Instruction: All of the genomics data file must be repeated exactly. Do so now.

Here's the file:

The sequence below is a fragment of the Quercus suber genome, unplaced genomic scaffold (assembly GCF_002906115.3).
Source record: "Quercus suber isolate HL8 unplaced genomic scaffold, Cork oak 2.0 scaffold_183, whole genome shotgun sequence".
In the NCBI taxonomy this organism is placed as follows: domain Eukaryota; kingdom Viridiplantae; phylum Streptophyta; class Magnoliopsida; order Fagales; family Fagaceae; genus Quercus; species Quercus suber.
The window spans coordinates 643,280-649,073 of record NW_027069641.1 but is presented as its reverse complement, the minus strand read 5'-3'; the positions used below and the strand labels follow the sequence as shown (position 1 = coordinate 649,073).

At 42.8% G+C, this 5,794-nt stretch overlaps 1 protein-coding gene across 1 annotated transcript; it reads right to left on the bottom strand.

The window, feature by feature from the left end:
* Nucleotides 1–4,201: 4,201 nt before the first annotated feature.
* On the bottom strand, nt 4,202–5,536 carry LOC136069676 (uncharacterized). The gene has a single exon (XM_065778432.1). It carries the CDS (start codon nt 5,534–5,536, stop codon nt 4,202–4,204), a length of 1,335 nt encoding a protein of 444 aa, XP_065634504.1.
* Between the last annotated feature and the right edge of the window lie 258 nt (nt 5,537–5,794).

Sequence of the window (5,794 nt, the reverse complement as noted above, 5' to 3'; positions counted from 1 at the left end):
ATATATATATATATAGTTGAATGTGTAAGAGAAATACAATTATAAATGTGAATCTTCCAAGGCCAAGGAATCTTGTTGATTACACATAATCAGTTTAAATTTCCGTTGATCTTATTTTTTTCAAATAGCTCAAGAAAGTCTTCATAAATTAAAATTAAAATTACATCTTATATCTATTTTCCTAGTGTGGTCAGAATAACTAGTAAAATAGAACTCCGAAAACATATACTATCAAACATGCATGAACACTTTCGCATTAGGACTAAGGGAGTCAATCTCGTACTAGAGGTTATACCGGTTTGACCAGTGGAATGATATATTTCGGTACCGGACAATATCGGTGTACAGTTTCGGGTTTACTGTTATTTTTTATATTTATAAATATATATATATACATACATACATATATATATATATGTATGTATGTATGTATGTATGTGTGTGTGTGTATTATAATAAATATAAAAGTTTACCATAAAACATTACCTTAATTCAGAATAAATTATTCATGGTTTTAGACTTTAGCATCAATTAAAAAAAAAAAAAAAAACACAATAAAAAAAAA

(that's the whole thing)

The sequence below is a fragment of the Quercus suber genome, unplaced genomic scaffold (assembly GCF_002906115.3).
Source record: "Quercus suber isolate HL8 unplaced genomic scaffold, Cork oak 2.0 scaffold_183, whole genome shotgun sequence".
In the NCBI taxonomy this organism is placed as follows: domain Eukaryota; kingdom Viridiplantae; phylum Streptophyta; class Magnoliopsida; order Fagales; family Fagaceae; genus Quercus; species Quercus suber.
The window spans coordinates 643,280-649,073 of record NW_027069641.1 but is presented as its reverse complement, the minus strand read 5'-3'; the positions used below and the strand labels follow the sequence as shown (position 1 = coordinate 649,073).

At 42.8% G+C, this 5,794-nt stretch overlaps 1 protein-coding gene across 1 annotated transcript; it reads right to left on the bottom strand.

The window, feature by feature from the left end:
* Nucleotides 1–4,201: 4,201 nt before the first annotated feature.
* On the bottom strand, nt 4,202–5,536 carry LOC136069676 (uncharacterized). The gene has a single exon (XM_065778432.1). It carries the CDS (start codon nt 5,534–5,536, stop codon nt 4,202–4,204), a length of 1,335 nt encoding a protein of 444 aa, XP_065634504.1.
* Between the last annotated feature and the right edge of the window lie 258 nt (nt 5,537–5,794).

Sequence of the window (5,794 nt, the reverse complement as noted above, 5' to 3'; positions counted from 1 at the left end):
ATATATATATATATAGTTGAATGTGTAAGAGAAATACAATTATAAATGTGAATCTTCCAAGGCCAAGGAATCTTGTTGATTACACATAATCAGTTTAAATTTCCGTTGATCTTATTTTTTTCAAATAGCTCAAGAAAGTCTTCATAAATTAAAATTAAAATTACATCTTATATCTATTTTCCTAGTGTGGTCAGAATAACTAGTAAAATAGAACTCCGAAAACATATACTATCAAACATGCATGAACACTTTCGCATTAGGACTAAGGGAGTCAATCTCGTACTAGAGGTTATACCGGTTTGACCAGTGGAATGATATATTTCGGTACCGGACAATATCGGTGTACAGTTTCGGGTTTACTGTTATTTTTTATATTTATAAATATATATATATACATACATACATATATATATATATGTATGTATGTATGTATGTATGTGTGTGTGTGTATTATAATAAATATAAAAGTTTACCATAAAACATTACCTTAATTCAGAATAAATTATTCATGGTTTTAGACTTTAGCATCAATTAAAAAAAAAAAAAAAAACACAATAAAAAAAAA